LITTLE ROCK — The Arkansas Department of Correction said Monday it now has the drugs it needs to carry out eight scheduled executions next month.


Spokesman Solomon Graves said the agency has acquired a new supply of potassium chloride, one of three drugs the state intends to use for lethal injections. The department’s previous supply of the drug expired Jan. 1 of this year, but the new supply will not expire until the end of August 2018, he said.


Graves said a state law prohibits him from identifying the manufacturer and the seller of the drug.


Last month, Gov. Asa Hutchinson scheduled executions for eight condemned inmates over a 10-day period in April, despite the state’s lack of a usable supply of potassium chloride at the time. J.R. Davis, spokesman for the governor, said Monday, “The governor has always maintained confidence in the ADC’s ability to procure the expired drug needed.”


The state is seeking to carry out the executions before its supply of the sedative midazolam expires at the end of April.


Hutchinson set the execution dates after the U.S. Supreme Court last month declined to hear the inmates’ appeal of an Arkansas Supreme Court ruling that upheld Arkansas’ lethal-injection law. The inmates argued that keeping the sources of execution drugs secret is unconstitutional and that the state’s planned method of execution could subject them to cruel and unusual punishment.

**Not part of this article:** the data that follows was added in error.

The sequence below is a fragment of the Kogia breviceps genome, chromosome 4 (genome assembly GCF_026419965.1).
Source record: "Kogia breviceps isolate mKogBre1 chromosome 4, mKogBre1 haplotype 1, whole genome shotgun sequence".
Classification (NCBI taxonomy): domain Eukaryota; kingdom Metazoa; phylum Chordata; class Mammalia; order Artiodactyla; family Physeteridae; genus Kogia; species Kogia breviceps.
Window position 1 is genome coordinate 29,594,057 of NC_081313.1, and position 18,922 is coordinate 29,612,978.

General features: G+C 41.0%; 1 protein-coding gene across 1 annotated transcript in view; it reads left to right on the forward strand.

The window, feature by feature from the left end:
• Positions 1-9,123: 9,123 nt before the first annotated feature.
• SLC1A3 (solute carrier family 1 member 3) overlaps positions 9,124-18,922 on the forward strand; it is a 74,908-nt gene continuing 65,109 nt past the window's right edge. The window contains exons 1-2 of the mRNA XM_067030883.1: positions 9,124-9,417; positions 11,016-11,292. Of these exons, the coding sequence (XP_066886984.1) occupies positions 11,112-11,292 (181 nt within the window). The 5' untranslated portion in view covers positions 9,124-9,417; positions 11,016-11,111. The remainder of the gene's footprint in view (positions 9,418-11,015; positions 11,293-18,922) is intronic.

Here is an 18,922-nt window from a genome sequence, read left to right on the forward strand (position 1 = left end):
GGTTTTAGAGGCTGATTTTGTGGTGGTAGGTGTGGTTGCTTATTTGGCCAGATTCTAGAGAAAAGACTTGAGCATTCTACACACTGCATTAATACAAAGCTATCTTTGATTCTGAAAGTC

Jeff Rosenzweig, an attorney for the inmates, said Monday he planned to file court papers seeking information about the manufacturers and suppliers of the state’s execution drugs.


“This is being done in the name of the people, the citizens of the state of Arkansas, and the citizens have a right to know what entity is providing these drugs,” he said.


Rosenzweig previously filed an amended complaint on behalf of the inmates seeking to block the executions. He said Monday he believes the use of midazolam in executions “is going to lead to a major disaster.”


Executions in Oklahoma, Ohio and Arizona have been botched when inmates who were given the drug appeared not to be fully sedated during the procedure.


No state in modern times has carried out as many executions in as short a time frame as Arkansas is planning to do.


“I think that the assembly-line aspect of killing eight people in a week and a half is appalling,” Rosenzweig said Monday.


The Arkansas Coalition to Abolish the Death Penalty said in a statement earlier this month, “This planned mass execution is grotesque and unprecedented.”


Attorney General Leslie Rutledge said in a statement earlier this month that carrying out the executions would “finally bring closure to the victims’ families and … honor the verdicts and sentences imposed by juries decades ago.”


Hutchinson has set execution dates of April 17 for Don William Davis and Bruce Earl Ward, April 20 for Stacey Eugene Johnson and Ledelle Lee, April 24 for Jack Harold Jones and Marcel W. Williams, and April 27 for Jason F. McGehee and Kenneth D. Williams.